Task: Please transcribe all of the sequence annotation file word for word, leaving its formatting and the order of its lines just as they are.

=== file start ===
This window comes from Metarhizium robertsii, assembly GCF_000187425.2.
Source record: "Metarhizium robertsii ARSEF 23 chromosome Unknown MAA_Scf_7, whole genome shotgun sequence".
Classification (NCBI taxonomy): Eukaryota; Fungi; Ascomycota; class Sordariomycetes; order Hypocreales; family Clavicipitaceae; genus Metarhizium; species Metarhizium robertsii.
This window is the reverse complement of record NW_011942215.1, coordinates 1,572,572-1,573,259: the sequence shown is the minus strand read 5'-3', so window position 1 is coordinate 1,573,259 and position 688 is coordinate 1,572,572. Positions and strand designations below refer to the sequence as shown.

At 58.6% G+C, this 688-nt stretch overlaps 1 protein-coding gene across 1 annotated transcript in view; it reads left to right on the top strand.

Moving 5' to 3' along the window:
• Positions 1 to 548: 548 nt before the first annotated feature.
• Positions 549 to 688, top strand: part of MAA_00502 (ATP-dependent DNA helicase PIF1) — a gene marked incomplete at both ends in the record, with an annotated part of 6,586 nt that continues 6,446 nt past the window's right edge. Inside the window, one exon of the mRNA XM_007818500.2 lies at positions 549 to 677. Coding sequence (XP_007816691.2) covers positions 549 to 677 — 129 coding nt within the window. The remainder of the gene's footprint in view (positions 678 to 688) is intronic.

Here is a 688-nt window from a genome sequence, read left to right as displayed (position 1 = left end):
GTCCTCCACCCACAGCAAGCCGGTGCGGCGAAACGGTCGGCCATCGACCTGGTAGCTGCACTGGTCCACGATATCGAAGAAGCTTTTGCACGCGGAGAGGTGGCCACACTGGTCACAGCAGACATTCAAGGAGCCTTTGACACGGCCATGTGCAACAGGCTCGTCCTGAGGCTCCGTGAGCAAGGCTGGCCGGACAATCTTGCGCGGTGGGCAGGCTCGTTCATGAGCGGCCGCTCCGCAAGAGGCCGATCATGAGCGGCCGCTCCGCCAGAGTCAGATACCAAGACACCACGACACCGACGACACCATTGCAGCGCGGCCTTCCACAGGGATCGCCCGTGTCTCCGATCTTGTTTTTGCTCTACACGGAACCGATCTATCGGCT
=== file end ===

This window comes from Metarhizium robertsii, assembly GCF_000187425.2.
Source record: "Metarhizium robertsii ARSEF 23 chromosome Unknown MAA_Scf_7, whole genome shotgun sequence".
Classification (NCBI taxonomy): Eukaryota; Fungi; Ascomycota; class Sordariomycetes; order Hypocreales; family Clavicipitaceae; genus Metarhizium; species Metarhizium robertsii.
This window is the reverse complement of record NW_011942215.1, coordinates 1,572,572-1,573,259: the sequence shown is the minus strand read 5'-3', so window position 1 is coordinate 1,573,259 and position 688 is coordinate 1,572,572. Positions and strand designations below refer to the sequence as shown.

At 58.6% G+C, this 688-nt stretch overlaps 1 protein-coding gene across 1 annotated transcript in view; it reads left to right on the top strand.

Moving 5' to 3' along the window:
• Positions 1 to 548: 548 nt before the first annotated feature.
• Positions 549 to 688, top strand: part of MAA_00502 (ATP-dependent DNA helicase PIF1) — a gene marked incomplete at both ends in the record, with an annotated part of 6,586 nt that continues 6,446 nt past the window's right edge. Inside the window, one exon of the mRNA XM_007818500.2 lies at positions 549 to 677. Coding sequence (XP_007816691.2) covers positions 549 to 677 — 129 coding nt within the window. The remainder of the gene's footprint in view (positions 678 to 688) is intronic.

Here is a 688-nt window from a genome sequence, read left to right as displayed (position 1 = left end):
GTCCTCCACCCACAGCAAGCCGGTGCGGCGAAACGGTCGGCCATCGACCTGGTAGCTGCACTGGTCCACGATATCGAAGAAGCTTTTGCACGCGGAGAGGTGGCCACACTGGTCACAGCAGACATTCAAGGAGCCTTTGACACGGCCATGTGCAACAGGCTCGTCCTGAGGCTCCGTGAGCAAGGCTGGCCGGACAATCTTGCGCGGTGGGCAGGCTCGTTCATGAGCGGCCGCTCCGCAAGAGGCCGATCATGAGCGGCCGCTCCGCCAGAGTCAGATACCAAGACACCACGACACCGACGACACCATTGCAGCGCGGCCTTCCACAGGGATCGCCCGTGTCTCCGATCTTGTTTTTGCTCTACACGGAACCGATCTATCGGCT